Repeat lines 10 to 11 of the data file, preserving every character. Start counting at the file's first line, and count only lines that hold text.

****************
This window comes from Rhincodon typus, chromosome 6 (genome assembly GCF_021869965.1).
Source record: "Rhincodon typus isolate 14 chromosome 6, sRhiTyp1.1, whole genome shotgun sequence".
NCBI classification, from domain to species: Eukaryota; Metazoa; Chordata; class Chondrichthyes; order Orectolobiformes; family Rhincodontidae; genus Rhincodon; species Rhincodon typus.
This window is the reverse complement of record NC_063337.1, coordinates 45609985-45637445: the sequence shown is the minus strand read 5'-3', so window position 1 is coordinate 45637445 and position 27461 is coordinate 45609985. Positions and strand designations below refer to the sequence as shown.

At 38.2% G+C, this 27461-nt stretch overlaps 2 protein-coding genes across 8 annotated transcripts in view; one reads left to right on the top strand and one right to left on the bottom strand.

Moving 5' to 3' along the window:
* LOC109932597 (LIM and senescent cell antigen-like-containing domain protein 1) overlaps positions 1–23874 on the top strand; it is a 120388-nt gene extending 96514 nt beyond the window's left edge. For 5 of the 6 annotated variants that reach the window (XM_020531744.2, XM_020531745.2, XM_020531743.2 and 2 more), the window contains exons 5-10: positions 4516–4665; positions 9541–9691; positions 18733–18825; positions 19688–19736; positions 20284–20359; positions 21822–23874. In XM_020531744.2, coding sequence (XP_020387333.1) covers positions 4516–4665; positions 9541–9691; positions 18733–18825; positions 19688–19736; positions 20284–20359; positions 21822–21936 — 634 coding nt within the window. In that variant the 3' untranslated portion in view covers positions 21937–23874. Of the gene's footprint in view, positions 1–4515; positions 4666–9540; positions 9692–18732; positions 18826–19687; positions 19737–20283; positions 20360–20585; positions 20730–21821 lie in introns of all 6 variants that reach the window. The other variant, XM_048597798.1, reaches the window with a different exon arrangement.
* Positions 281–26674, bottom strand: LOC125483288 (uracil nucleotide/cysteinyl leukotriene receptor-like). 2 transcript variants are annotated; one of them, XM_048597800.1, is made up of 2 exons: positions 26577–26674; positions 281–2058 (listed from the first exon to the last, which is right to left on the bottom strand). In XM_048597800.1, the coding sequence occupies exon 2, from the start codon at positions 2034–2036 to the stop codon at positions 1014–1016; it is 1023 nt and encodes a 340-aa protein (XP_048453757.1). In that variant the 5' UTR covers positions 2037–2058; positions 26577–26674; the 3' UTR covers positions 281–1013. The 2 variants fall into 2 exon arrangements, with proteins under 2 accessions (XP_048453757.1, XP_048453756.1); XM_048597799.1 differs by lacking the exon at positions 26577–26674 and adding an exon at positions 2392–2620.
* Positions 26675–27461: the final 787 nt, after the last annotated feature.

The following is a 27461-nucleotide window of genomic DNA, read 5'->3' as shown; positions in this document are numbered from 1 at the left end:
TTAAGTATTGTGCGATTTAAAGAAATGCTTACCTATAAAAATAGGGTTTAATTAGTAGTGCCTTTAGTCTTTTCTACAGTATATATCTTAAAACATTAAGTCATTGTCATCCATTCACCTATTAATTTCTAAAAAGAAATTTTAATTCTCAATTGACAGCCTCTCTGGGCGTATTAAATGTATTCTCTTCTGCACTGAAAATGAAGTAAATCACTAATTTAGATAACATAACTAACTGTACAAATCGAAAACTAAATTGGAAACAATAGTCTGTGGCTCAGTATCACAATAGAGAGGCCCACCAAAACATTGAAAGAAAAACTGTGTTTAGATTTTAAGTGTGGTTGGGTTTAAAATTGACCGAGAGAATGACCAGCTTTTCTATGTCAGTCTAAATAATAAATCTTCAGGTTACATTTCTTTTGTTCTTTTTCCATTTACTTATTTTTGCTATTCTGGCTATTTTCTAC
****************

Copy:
The following is a 27461-nucleotide window of genomic DNA, read 5'->3' as shown; positions in this document are numbered from 1 at the left end:
TTAAGTATTGTGCGATTTAAAGAAATGCTTACCTATAAAAATAGGGTTTAATTAGTAGTGCCTTTAGTCTTTTCTACAGTATATATCTTAAAACATTAAGTCATTGTCATCCATTCACCTATTAATTTCTAAAAAGAAATTTTAATTCTCAATTGACAGCCTCTCTGGGCGTATTAAATGTATTCTCTTCTGCACTGAAAATGAAGTAAATCACTAATTTAGATAACATAACTAACTGTACAAATCGAAAACTAAATTGGAAACAATAGTCTGTGGCTCAGTATCACAATAGAGAGGCCCACCAAAACATTGAAAGAAAAACTGTGTTTAGATTTTAAGTGTGGTTGGGTTTAAAATTGACCGAGAGAATGACCAGCTTTTCTATGTCAGTCTAAATAATAAATCTTCAGGTTACATTTCTTTTGTTCTTTTTCCATTTACTTATTTTTGCTATTCTGGCTATTTTCTAC